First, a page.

If you didn't play the original Manhunt then here's a quick refresher course. In Manhunt you play a deranged man who is being hounded by that pesky voice in their ear (in this case it's your "friend" Leo). In short the object of the game is to get from one place to another without being detected. But since there are guards, federal agents, evil doctors, and policemen patrolling the area, getting from one place to another unnoticed is easier said than done. In most action games all you need to do is grab your trusty gun and run around killing enemies, but since you just broke out of the insane asylum, you find yourself completely weapon-less. And don't even think about rushing in and taking them all on in a fist fight, this isn't Streets of Rage or Final Fight.
Thankfully there are objects lying all around the level that you can use to kill those guards patrolling the area. All you need to do is hide in the shadows and sneak up behind your enemy and perform a death move. Performing these death moves is actually pretty easy, when your enemy's back is turned you will need to be close to them and hold down the "A" button. The longer you hold that button the more gruesome the stealth kill will be. For example, you can just walk up and push the button quickly, while that will certainly kill them it won't be as graphic as if you held it down until the marker was either yellow or red. I won't lie to you, it's the stealth kills that get the most attention, I wouldn't be surprised if most of the people who bought this game picked it up exclusively to see Daniel Lamb kill people in gross and sadistic ways.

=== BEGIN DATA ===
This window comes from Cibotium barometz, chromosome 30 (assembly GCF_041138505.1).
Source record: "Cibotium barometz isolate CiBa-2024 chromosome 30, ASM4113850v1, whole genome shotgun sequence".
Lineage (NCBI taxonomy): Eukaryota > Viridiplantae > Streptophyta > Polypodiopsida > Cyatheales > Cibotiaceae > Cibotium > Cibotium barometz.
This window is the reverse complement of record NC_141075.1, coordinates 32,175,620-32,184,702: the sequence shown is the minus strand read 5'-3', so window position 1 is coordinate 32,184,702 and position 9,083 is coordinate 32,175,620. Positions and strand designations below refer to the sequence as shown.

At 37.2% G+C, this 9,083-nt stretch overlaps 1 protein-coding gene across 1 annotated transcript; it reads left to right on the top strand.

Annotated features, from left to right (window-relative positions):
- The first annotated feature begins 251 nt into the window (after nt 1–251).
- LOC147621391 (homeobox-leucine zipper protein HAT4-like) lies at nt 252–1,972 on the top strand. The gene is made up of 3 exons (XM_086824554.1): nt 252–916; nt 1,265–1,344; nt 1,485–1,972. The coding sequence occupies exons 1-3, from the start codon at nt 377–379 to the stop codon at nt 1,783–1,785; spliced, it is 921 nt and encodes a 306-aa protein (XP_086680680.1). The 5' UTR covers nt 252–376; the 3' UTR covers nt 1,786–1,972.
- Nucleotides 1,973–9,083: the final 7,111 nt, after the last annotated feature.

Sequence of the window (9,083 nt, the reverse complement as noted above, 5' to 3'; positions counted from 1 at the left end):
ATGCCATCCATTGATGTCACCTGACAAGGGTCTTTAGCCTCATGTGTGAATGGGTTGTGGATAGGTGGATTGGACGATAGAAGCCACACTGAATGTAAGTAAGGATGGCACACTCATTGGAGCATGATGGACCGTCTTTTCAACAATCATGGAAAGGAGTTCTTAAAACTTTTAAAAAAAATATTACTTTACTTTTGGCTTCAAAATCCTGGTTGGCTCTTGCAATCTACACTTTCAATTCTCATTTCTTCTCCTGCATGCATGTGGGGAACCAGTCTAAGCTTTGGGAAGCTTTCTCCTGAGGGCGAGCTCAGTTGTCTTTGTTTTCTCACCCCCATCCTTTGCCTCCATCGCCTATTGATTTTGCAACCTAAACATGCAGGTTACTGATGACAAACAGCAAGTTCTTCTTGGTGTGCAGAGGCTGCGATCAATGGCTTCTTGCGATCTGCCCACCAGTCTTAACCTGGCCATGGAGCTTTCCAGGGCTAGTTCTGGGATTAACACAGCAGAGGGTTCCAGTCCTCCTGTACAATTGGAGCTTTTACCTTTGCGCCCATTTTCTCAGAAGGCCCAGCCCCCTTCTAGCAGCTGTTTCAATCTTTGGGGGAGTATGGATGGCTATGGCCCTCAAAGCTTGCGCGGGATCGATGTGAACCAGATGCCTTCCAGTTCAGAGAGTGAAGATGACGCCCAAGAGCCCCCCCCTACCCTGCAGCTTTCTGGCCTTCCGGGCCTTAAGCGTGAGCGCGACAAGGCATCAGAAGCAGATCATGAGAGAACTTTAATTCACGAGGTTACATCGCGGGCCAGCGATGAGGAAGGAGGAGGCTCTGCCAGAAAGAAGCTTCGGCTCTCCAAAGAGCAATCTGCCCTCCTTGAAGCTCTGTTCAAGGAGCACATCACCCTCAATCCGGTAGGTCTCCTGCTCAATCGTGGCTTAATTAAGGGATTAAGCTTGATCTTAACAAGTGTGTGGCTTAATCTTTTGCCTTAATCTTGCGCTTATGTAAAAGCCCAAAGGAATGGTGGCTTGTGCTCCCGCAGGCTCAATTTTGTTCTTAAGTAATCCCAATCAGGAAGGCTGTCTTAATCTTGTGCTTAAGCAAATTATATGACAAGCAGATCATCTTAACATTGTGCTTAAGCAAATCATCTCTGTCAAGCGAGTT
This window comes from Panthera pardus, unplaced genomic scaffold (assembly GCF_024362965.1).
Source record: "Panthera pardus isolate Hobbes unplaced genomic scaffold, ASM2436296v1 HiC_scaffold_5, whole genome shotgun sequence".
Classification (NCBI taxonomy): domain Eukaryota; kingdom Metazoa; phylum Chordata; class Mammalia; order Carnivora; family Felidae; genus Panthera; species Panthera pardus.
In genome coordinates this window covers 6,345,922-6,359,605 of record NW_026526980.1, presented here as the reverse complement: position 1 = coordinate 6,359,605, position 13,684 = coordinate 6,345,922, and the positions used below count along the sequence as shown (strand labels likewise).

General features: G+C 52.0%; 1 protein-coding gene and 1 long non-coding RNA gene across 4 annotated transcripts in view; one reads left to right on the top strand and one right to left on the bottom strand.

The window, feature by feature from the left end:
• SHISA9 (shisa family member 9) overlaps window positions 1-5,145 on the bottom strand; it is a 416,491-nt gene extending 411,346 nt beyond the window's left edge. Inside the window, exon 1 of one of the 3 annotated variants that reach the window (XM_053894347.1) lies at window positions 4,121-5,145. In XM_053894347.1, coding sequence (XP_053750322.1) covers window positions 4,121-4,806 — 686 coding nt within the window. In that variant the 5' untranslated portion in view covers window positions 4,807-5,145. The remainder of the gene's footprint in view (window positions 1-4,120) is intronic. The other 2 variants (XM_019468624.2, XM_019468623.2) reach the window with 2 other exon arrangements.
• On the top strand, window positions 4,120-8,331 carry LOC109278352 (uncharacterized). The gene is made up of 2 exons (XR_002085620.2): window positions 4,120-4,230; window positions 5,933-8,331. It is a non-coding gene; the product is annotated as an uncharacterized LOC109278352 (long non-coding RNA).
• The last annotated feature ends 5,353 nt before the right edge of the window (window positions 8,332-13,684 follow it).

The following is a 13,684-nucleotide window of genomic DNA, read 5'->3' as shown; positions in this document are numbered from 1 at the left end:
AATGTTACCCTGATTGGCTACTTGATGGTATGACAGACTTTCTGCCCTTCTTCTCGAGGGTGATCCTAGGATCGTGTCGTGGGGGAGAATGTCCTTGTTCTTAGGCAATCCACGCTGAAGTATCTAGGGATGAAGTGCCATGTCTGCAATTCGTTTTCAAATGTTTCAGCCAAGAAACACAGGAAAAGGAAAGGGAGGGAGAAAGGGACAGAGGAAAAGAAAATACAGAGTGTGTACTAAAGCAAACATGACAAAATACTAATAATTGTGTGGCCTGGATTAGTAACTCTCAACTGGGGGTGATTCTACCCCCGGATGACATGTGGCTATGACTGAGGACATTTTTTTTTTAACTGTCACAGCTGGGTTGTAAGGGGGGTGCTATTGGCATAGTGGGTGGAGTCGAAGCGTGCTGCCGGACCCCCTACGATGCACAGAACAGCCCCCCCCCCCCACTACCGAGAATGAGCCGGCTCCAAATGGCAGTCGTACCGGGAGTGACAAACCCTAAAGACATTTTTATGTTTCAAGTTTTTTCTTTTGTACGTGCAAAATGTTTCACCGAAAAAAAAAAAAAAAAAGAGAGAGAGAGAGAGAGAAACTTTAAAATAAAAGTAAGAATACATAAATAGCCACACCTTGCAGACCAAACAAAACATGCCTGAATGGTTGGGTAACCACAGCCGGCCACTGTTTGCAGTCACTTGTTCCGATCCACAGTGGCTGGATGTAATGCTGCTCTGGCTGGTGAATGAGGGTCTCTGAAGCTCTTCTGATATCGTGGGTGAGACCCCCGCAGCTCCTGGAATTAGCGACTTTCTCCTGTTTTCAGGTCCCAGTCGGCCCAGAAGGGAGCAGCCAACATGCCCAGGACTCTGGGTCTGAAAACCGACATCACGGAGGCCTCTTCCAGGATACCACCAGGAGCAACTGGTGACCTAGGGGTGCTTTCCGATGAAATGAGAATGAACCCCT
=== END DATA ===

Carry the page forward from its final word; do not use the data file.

This Nintendo Wii version adds a motion-sensing element to the game. The game still plays like its PSP and PlayStation 2 counterparts, but now you will be able to use the Wii's remote to perform the stealth kills. In practice this is really more of a gimmick than anything, basically when you get into a kill situation the game tells you a direction to move the control while your virtual character does unthinkable things on the screen. The motions the game tells you to make roughly translate to how you would use each of the weapons, so expect to make stabbing, punching and hitting motions. This added element of interactivity is fun, but it doesn't really add to the gameplay like I was hoping it would. These motions are fun to perform once or twice, but when you're constantly having to do them it gets kind of annoying.
The good news is that there are tons of weapons and every single one of them (with the possible exception of the fire arms) a number of animations and specific motions. If you played the first game then you'll probably recognize a lot of the weapons, including the crowbar, shovel, handsaw, flashlight, pen, and even a plastic bag. And believe me, that's just the tip of the iceberg. There's no shortage of weapons to use to kill your enemies. Well, actually, there IS a shortage of weapons (the items are placed few and far between), but you know what I mean.